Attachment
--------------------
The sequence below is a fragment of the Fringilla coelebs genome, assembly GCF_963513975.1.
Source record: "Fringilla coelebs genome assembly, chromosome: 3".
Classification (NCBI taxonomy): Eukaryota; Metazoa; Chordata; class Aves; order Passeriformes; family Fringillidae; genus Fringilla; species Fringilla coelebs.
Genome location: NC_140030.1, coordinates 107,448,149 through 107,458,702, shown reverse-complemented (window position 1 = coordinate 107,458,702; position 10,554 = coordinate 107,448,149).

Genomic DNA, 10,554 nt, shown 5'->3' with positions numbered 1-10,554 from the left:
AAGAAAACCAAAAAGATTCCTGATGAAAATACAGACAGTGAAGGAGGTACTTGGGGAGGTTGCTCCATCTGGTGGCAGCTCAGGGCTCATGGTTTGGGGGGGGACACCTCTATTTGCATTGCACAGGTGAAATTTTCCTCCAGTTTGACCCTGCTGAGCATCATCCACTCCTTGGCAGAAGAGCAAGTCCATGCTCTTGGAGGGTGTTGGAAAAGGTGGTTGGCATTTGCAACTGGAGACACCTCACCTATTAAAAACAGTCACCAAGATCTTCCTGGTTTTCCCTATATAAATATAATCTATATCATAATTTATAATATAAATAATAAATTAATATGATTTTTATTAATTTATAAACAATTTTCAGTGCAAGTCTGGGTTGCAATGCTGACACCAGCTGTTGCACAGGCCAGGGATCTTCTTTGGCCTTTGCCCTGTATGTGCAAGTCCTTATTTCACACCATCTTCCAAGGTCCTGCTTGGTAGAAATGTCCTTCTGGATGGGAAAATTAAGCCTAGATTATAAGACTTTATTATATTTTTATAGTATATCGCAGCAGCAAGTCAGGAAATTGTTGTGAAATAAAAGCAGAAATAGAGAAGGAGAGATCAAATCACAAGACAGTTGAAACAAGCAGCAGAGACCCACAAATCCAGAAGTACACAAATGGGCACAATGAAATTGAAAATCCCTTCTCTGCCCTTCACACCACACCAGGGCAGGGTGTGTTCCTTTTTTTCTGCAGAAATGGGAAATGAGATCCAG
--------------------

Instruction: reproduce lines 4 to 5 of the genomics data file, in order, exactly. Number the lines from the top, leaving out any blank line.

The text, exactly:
Genome location: NC_140030.1, coordinates 107,448,149 through 107,458,702, shown reverse-complemented (window position 1 = coordinate 107,458,702; position 10,554 = coordinate 107,448,149).

Genomic DNA, 10,554 nt, shown 5'->3' with positions numbered 1-10,554 from the left: